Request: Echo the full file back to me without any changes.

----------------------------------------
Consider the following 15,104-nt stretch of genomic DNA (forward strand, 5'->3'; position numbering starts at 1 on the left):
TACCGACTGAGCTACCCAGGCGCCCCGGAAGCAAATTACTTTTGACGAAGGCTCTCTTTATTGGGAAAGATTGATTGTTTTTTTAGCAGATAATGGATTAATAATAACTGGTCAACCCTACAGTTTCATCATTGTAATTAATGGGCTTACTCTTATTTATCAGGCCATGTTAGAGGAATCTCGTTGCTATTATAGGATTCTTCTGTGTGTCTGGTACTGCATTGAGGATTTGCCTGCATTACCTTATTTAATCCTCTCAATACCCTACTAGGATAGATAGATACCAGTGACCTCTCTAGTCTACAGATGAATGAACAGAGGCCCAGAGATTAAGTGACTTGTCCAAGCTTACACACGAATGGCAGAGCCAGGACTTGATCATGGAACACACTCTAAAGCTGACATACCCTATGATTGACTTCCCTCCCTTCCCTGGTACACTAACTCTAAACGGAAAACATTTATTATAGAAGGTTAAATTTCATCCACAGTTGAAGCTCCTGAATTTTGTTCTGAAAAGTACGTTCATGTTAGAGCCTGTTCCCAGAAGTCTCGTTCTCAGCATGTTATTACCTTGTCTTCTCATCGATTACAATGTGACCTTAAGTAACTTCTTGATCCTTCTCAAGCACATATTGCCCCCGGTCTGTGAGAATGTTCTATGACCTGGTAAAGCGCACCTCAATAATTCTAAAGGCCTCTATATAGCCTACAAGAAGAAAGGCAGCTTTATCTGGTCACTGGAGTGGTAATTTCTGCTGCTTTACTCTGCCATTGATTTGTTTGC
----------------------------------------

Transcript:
Consider the following 15,104-nt stretch of genomic DNA (forward strand, 5'->3'; position numbering starts at 1 on the left):
TACCGACTGAGCTACCCAGGCGCCCCGGAAGCAAATTACTTTTGACGAAGGCTCTCTTTATTGGGAAAGATTGATTGTTTTTTTAGCAGATAATGGATTAATAATAACTGGTCAACCCTACAGTTTCATCATTGTAATTAATGGGCTTACTCTTATTTATCAGGCCATGTTAGAGGAATCTCGTTGCTATTATAGGATTCTTCTGTGTGTCTGGTACTGCATTGAGGATTTGCCTGCATTACCTTATTTAATCCTCTCAATACCCTACTAGGATAGATAGATACCAGTGACCTCTCTAGTCTACAGATGAATGAACAGAGGCCCAGAGATTAAGTGACTTGTCCAAGCTTACACACGAATGGCAGAGCCAGGACTTGATCATGGAACACACTCTAAAGCTGACATACCCTATGATTGACTTCCCTCCCTTCCCTGGTACACTAACTCTAAACGGAAAACATTTATTATAGAAGGTTAAATTTCATCCACAGTTGAAGCTCCTGAATTTTGTTCTGAAAAGTACGTTCATGTTAGAGCCTGTTCCCAGAAGTCTCGTTCTCAGCATGTTATTACCTTGTCTTCTCATCGATTACAATGTGACCTTAAGTAACTTCTTGATCCTTCTCAAGCACATATTGCCCCCGGTCTGTGAGAATGTTCTATGACCTGGTAAAGCGCACCTCAATAATTCTAAAGGCCTCTATATAGCCTACAAGAAGAAAGGCAGCTTTATCTGGTCACTGGAGTGGTAATTTCTGCTGCTTTACTCTGCCATTGATTTGTTTGC